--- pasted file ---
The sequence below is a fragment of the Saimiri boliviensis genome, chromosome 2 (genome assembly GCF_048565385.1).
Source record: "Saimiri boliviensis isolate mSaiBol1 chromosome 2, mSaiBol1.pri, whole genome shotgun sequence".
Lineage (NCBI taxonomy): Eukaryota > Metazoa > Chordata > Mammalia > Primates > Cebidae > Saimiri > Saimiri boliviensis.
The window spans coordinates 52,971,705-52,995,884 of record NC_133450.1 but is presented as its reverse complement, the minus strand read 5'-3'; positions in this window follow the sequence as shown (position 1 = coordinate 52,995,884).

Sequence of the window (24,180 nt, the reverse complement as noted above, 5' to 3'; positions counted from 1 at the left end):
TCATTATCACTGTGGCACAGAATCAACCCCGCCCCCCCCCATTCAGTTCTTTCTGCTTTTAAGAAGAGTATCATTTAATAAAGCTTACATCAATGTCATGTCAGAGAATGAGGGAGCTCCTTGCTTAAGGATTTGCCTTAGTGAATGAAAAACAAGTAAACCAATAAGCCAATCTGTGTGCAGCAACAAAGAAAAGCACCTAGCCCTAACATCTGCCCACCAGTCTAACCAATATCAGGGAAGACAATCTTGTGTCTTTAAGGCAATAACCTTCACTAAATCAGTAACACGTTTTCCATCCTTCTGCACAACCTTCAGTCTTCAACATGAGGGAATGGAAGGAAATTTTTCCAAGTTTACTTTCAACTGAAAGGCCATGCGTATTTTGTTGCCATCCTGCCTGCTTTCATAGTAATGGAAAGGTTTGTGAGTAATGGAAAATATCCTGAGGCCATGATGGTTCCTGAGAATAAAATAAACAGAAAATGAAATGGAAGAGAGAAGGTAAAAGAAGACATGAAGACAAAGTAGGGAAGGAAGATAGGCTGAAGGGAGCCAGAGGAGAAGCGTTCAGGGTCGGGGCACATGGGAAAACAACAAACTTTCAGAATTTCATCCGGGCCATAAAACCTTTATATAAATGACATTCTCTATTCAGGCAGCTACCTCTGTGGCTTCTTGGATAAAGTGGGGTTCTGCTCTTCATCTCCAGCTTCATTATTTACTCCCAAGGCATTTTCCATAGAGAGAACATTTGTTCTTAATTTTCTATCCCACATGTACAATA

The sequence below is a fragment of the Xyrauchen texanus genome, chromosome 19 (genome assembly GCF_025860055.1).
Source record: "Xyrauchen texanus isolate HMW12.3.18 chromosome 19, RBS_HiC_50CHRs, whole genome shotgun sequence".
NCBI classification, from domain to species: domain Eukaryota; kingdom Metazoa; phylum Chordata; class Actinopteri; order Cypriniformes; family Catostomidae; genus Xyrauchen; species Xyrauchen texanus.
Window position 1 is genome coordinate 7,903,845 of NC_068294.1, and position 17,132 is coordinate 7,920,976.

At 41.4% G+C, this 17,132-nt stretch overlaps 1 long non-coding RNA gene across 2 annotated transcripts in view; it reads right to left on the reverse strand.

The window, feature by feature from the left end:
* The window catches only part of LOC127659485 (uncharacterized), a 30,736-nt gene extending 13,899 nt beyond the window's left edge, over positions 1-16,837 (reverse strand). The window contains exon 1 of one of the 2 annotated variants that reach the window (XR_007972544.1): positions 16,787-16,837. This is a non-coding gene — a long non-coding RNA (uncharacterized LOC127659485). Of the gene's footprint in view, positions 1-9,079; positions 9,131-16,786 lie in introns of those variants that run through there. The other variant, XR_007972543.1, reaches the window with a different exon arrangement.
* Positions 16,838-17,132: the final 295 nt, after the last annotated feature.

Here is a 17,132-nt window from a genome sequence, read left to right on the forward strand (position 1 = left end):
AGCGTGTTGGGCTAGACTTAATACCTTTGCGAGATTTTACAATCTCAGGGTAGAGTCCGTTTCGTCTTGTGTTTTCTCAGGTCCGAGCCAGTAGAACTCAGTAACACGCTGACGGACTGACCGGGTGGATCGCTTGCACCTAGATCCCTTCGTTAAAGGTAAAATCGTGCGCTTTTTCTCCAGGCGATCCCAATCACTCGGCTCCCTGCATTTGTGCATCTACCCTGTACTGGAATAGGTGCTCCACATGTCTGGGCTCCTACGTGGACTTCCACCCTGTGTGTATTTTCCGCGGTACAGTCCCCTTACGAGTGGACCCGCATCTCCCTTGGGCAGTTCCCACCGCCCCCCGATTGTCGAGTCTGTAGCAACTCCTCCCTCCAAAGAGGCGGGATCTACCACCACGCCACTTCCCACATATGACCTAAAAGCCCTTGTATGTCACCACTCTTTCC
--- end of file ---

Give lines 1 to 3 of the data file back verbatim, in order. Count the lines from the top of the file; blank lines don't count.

The sequence below is a fragment of the Saimiri boliviensis genome, chromosome 2 (genome assembly GCF_048565385.1).
Source record: "Saimiri boliviensis isolate mSaiBol1 chromosome 2, mSaiBol1.pri, whole genome shotgun sequence".
Lineage (NCBI taxonomy): Eukaryota > Metazoa > Chordata > Mammalia > Primates > Cebidae > Saimiri > Saimiri boliviensis.